An art show with one artist is a solo show. One featuring many artists is called a group show. What in the generally-accepted industry term for an art show that only has two artists? A dual show? A duo show?
A "group exposition" or "collective exhibition" could be used to describe a two person art show ... BUT (after searching the internuts a bit) it seems that "Duo Exhibition" is the most common term for a two artist show. Group Exposition or Collective Exhibition applies to shows which have three artists or more.
In the exhibition guidelines for the MacDonald Island Community Art Gallery Exhibition they list three categories of exhibitions which depends on the number of artists showing: Solo, Duo and Collective
SEÇİL BÜYÜKKAN gallery discussing the Seçil Büyükkan and Deniz Aktaş "Hande Şarman" show refers to the event as a "Duo Exhbibition".
The CV for visual artist Yooree Yang gives a listing of Solo Exhibition & "Duo Exhibitions" the artist has participated in the past
I think this really can depend on the artists purpose or goal. I found a Google book called Fine Art Publicity: The Complete Guide for Galleries and Artists that talks about this. What little we can see for free that is pertinent talks about creating press release for these refers to them as Multiple Artist and Theme Exhibitions.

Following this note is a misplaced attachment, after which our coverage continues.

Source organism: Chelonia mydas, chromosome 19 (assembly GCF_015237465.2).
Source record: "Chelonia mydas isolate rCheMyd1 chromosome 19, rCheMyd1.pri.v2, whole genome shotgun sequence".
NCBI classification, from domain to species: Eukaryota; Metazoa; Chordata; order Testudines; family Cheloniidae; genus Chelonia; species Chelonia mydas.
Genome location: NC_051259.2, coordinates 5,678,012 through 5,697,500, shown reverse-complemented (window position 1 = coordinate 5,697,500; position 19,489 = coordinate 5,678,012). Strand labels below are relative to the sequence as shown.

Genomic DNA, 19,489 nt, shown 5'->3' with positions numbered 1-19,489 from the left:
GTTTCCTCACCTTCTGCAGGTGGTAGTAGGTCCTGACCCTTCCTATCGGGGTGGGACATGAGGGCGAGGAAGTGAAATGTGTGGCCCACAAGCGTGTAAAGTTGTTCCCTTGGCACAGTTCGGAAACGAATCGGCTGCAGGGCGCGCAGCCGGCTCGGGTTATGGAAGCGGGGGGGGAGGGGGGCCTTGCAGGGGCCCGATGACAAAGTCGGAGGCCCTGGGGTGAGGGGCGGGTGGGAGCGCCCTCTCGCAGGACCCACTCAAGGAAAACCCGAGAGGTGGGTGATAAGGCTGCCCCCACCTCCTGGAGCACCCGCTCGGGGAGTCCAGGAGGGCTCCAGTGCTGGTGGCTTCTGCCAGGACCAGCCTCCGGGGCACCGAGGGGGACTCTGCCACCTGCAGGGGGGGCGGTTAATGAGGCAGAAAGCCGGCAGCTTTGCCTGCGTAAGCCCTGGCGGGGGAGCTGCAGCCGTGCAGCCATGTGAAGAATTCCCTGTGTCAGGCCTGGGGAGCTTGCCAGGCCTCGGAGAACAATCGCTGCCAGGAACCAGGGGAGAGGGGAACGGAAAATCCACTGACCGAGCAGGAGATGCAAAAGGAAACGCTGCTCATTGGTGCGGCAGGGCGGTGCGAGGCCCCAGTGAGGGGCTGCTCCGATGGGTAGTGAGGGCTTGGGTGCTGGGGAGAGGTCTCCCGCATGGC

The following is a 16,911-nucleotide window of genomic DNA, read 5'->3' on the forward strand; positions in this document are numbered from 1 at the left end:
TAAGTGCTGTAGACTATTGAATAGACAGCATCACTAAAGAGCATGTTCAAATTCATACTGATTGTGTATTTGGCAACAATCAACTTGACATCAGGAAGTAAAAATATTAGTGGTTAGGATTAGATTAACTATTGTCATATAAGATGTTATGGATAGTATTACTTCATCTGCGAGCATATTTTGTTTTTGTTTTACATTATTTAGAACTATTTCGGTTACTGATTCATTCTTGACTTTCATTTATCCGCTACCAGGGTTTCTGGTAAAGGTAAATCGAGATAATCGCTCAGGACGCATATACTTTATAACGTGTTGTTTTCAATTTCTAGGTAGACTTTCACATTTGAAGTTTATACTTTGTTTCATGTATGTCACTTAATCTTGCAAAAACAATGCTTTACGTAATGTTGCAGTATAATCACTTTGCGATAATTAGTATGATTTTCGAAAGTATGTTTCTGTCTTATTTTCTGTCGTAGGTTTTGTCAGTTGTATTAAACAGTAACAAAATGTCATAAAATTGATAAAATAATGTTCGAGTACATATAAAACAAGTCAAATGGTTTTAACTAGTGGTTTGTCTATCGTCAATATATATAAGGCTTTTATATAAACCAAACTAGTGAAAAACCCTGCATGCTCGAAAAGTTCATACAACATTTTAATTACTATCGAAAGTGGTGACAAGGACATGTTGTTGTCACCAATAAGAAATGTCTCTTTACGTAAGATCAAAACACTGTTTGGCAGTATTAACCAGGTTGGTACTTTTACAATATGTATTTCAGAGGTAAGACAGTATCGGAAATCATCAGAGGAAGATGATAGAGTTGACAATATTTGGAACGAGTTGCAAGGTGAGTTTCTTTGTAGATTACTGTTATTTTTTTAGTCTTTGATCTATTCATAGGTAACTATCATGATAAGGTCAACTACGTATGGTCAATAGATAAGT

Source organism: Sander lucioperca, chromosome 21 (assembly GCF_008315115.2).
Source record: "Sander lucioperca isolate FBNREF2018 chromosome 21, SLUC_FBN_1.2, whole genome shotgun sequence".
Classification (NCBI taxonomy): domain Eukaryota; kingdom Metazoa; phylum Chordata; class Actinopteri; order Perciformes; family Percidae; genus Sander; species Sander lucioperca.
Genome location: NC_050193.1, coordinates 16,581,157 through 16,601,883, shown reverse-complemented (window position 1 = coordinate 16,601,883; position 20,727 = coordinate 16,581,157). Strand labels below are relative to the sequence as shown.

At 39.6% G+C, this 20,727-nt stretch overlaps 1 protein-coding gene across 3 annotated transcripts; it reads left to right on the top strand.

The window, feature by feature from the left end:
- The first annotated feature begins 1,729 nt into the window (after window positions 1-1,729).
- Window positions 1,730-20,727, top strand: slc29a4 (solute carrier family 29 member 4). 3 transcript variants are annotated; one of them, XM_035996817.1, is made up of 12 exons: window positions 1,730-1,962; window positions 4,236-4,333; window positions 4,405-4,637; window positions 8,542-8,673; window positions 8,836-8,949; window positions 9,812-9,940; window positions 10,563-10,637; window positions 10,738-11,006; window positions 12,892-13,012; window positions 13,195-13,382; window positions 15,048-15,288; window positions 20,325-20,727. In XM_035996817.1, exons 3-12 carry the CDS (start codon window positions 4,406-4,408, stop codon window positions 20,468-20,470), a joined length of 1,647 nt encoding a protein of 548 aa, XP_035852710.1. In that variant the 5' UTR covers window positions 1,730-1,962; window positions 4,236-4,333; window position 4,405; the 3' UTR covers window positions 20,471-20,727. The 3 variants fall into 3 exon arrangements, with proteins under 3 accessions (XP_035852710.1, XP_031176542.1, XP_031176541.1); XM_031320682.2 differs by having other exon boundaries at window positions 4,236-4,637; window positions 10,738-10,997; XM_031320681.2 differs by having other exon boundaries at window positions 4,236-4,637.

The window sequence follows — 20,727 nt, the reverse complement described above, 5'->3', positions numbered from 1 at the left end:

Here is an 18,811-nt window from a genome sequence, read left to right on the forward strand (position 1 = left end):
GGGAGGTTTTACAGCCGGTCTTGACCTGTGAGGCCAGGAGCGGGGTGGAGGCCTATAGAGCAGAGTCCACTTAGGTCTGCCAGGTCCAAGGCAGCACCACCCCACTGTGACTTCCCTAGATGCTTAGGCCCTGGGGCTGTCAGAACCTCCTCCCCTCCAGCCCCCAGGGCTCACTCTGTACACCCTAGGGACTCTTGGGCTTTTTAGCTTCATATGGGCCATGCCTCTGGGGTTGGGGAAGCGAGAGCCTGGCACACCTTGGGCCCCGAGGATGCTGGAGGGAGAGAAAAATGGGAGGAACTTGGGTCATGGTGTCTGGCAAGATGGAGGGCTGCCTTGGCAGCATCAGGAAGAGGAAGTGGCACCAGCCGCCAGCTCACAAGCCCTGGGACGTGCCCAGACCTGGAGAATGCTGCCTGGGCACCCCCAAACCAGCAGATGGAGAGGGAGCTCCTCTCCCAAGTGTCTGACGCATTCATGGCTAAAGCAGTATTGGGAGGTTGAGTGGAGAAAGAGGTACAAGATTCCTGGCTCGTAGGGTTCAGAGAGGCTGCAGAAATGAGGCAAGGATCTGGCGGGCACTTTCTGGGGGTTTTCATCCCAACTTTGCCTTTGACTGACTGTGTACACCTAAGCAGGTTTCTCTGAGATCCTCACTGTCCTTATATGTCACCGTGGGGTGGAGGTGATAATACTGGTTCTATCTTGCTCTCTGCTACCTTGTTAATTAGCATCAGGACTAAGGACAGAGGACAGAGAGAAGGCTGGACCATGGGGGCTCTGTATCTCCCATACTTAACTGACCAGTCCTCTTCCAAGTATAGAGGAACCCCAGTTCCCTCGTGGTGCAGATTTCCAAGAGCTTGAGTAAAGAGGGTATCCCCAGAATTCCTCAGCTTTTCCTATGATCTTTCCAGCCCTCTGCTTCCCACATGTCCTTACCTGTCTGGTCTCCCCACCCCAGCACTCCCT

An article discussing a (at the time) future exhibition featuring two artists as just that: An exhibition. The search that led me had the subject:
Francis Bacon & Henry Moore: Terror and Beauty
One could argue that it was a themed art exhibit. In this case the two artists were from the same period, drawing on a similar war torn past into their works, but never collaborated together during their lives.
As we can see in the other answers there are multiple terms in use to describe this. I think the goal of the artists and hosting gallery or venue will drive what terms they would use to describe their exhibition/exhibit. I don't think there is one answer for this.
I've often seen two-person exhibition used to describe this kind of show. A simple web search on the term brings up a number of examples.